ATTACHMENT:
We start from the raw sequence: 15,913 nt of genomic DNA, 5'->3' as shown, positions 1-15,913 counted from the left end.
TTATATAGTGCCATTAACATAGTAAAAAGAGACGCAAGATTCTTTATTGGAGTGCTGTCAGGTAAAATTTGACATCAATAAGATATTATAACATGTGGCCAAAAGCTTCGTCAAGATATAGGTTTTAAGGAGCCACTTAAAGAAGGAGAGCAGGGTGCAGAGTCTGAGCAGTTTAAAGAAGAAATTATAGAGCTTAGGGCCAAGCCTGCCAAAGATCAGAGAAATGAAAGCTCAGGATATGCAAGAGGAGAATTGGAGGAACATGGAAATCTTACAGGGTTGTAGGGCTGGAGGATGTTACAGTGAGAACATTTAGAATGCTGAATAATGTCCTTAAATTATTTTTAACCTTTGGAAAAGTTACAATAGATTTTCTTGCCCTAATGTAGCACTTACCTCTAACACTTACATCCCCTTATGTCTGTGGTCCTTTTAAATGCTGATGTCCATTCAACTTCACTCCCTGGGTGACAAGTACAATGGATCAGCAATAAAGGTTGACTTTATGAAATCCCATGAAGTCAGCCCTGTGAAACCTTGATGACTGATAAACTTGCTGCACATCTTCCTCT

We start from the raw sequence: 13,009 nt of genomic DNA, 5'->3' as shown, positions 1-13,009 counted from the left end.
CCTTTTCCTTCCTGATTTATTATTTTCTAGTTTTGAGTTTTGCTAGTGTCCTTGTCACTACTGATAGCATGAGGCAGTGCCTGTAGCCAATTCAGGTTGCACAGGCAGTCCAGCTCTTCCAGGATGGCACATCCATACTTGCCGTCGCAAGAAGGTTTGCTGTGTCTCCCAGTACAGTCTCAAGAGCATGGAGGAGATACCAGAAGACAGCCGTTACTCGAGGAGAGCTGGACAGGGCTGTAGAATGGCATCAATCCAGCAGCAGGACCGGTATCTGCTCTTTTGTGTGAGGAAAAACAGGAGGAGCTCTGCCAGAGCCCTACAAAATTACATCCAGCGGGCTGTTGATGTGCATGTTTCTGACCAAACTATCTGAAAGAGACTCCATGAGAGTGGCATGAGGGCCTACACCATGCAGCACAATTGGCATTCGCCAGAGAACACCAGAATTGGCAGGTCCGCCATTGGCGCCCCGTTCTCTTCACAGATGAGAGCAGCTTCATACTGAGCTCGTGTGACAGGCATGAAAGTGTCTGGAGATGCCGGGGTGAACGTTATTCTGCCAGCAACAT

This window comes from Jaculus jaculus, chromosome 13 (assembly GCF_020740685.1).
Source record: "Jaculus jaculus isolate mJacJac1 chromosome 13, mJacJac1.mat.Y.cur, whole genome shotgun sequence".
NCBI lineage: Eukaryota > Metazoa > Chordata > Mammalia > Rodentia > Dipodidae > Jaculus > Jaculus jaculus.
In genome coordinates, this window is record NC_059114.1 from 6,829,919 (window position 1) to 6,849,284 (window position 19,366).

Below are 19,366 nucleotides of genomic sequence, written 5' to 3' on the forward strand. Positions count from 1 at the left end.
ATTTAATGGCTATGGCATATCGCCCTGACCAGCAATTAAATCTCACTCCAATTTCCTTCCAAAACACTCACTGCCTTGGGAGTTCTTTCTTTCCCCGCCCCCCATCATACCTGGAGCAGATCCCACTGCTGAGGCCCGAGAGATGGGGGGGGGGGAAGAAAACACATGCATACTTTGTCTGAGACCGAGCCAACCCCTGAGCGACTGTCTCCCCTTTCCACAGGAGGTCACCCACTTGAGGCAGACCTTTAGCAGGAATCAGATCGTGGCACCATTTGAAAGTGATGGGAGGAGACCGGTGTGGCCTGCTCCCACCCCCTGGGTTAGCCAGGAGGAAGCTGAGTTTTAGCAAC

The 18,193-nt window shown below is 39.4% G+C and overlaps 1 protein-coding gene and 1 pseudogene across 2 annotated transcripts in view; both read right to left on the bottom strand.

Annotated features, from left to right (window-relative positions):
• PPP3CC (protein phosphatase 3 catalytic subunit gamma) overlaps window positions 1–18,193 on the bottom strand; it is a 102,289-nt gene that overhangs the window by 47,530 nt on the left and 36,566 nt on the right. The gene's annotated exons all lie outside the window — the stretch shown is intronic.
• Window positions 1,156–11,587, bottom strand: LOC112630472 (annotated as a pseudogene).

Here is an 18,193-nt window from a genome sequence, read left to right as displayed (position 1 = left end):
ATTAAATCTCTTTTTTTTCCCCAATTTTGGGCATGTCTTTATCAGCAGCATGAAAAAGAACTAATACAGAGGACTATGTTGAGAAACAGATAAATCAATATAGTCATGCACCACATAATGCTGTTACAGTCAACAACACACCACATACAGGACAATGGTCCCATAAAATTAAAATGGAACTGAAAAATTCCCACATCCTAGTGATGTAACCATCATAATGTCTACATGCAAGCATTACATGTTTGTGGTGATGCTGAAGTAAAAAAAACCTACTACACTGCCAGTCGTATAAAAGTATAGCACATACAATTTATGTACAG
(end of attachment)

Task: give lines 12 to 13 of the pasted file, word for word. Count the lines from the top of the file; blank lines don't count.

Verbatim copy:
Annotated features, from left to right (window-relative positions):
• PPP3CC (protein phosphatase 3 catalytic subunit gamma) overlaps window positions 1–18,193 on the bottom strand; it is a 102,289-nt gene that overhangs the window by 47,530 nt on the left and 36,566 nt on the right. The gene's annotated exons all lie outside the window — the stretch shown is intronic.